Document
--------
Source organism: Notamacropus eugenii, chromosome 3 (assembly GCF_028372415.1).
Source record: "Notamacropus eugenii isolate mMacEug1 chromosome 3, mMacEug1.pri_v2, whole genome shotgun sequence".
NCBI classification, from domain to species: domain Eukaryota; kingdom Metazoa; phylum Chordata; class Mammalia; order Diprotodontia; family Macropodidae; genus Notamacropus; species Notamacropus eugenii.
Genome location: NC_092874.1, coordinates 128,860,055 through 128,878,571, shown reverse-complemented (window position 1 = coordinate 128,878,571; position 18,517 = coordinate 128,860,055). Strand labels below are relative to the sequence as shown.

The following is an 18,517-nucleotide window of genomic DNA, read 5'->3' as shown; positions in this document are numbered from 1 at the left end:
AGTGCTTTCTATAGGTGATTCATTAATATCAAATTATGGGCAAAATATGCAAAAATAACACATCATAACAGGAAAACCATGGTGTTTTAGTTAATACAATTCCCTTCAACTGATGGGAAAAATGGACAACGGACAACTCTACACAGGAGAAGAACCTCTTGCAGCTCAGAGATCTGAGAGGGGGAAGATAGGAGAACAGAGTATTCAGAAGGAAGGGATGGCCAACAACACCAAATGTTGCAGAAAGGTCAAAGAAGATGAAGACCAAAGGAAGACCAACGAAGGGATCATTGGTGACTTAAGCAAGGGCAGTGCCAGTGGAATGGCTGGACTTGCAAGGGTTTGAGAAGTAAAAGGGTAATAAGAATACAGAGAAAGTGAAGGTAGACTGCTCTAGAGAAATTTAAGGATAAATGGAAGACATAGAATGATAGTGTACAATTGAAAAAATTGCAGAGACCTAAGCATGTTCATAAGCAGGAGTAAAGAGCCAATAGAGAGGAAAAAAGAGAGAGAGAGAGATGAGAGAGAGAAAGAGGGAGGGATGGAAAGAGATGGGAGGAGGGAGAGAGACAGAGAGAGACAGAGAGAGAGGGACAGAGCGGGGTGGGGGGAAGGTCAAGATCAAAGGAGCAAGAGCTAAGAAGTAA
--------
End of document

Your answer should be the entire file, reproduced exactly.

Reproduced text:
Source organism: Notamacropus eugenii, chromosome 3 (assembly GCF_028372415.1).
Source record: "Notamacropus eugenii isolate mMacEug1 chromosome 3, mMacEug1.pri_v2, whole genome shotgun sequence".
NCBI classification, from domain to species: domain Eukaryota; kingdom Metazoa; phylum Chordata; class Mammalia; order Diprotodontia; family Macropodidae; genus Notamacropus; species Notamacropus eugenii.
Genome location: NC_092874.1, coordinates 128,860,055 through 128,878,571, shown reverse-complemented (window position 1 = coordinate 128,878,571; position 18,517 = coordinate 128,860,055). Strand labels below are relative to the sequence as shown.

The following is an 18,517-nucleotide window of genomic DNA, read 5'->3' as shown; positions in this document are numbered from 1 at the left end:
AGTGCTTTCTATAGGTGATTCATTAATATCAAATTATGGGCAAAATATGCAAAAATAACACATCATAACAGGAAAACCATGGTGTTTTAGTTAATACAATTCCCTTCAACTGATGGGAAAAATGGACAACGGACAACTCTACACAGGAGAAGAACCTCTTGCAGCTCAGAGATCTGAGAGGGGGAAGATAGGAGAACAGAGTATTCAGAAGGAAGGGATGGCCAACAACACCAAATGTTGCAGAAAGGTCAAAGAAGATGAAGACCAAAGGAAGACCAACGAAGGGATCATTGGTGACTTAAGCAAGGGCAGTGCCAGTGGAATGGCTGGACTTGCAAGGGTTTGAGAAGTAAAAGGGTAATAAGAATACAGAGAAAGTGAAGGTAGACTGCTCTAGAGAAATTTAAGGATAAATGGAAGACATAGAATGATAGTGTACAATTGAAAAAATTGCAGAGACCTAAGCATGTTCATAAGCAGGAGTAAAGAGCCAATAGAGAGGAAAAAAGAGAGAGAGAGAGATGAGAGAGAGAAAGAGGGAGGGATGGAAAGAGATGGGAGGAGGGAGAGAGACAGAGAGAGACAGAGAGAGAGGGACAGAGCGGGGTGGGGGGAAGGTCAAGATCAAAGGAGCAAGAGCTAAGAAGTAA